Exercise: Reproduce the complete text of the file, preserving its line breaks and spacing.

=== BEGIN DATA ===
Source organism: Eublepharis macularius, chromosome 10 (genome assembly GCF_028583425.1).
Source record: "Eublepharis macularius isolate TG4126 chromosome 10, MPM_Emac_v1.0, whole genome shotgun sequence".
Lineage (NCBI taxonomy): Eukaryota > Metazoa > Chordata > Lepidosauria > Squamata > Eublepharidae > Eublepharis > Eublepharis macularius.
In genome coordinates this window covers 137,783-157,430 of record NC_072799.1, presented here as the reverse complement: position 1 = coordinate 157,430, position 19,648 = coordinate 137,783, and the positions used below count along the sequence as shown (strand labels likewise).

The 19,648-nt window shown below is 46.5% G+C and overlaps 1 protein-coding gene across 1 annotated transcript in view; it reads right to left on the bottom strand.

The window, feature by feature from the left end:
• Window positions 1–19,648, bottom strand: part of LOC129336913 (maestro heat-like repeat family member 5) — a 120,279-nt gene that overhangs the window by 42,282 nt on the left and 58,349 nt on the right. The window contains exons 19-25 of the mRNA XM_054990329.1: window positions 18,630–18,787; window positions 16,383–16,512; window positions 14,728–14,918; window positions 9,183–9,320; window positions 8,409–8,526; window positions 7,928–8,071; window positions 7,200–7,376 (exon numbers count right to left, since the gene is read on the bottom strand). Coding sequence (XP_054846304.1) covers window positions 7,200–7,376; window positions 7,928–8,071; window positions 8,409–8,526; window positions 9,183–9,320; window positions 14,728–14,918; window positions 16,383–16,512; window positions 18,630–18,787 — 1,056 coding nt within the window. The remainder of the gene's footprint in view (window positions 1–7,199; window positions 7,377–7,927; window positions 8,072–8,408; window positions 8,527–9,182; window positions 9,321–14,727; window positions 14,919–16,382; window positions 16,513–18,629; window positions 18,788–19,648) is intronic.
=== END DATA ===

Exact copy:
Source organism: Eublepharis macularius, chromosome 10 (genome assembly GCF_028583425.1).
Source record: "Eublepharis macularius isolate TG4126 chromosome 10, MPM_Emac_v1.0, whole genome shotgun sequence".
Lineage (NCBI taxonomy): Eukaryota > Metazoa > Chordata > Lepidosauria > Squamata > Eublepharidae > Eublepharis > Eublepharis macularius.
In genome coordinates this window covers 137,783-157,430 of record NC_072799.1, presented here as the reverse complement: position 1 = coordinate 157,430, position 19,648 = coordinate 137,783, and the positions used below count along the sequence as shown (strand labels likewise).

The 19,648-nt window shown below is 46.5% G+C and overlaps 1 protein-coding gene across 1 annotated transcript in view; it reads right to left on the bottom strand.

The window, feature by feature from the left end:
• Window positions 1–19,648, bottom strand: part of LOC129336913 (maestro heat-like repeat family member 5) — a 120,279-nt gene that overhangs the window by 42,282 nt on the left and 58,349 nt on the right. The window contains exons 19-25 of the mRNA XM_054990329.1: window positions 18,630–18,787; window positions 16,383–16,512; window positions 14,728–14,918; window positions 9,183–9,320; window positions 8,409–8,526; window positions 7,928–8,071; window positions 7,200–7,376 (exon numbers count right to left, since the gene is read on the bottom strand). Coding sequence (XP_054846304.1) covers window positions 7,200–7,376; window positions 7,928–8,071; window positions 8,409–8,526; window positions 9,183–9,320; window positions 14,728–14,918; window positions 16,383–16,512; window positions 18,630–18,787 — 1,056 coding nt within the window. The remainder of the gene's footprint in view (window positions 1–7,199; window positions 7,377–7,927; window positions 8,072–8,408; window positions 8,527–9,182; window positions 9,321–14,727; window positions 14,919–16,382; window positions 16,513–18,629; window positions 18,788–19,648) is intronic.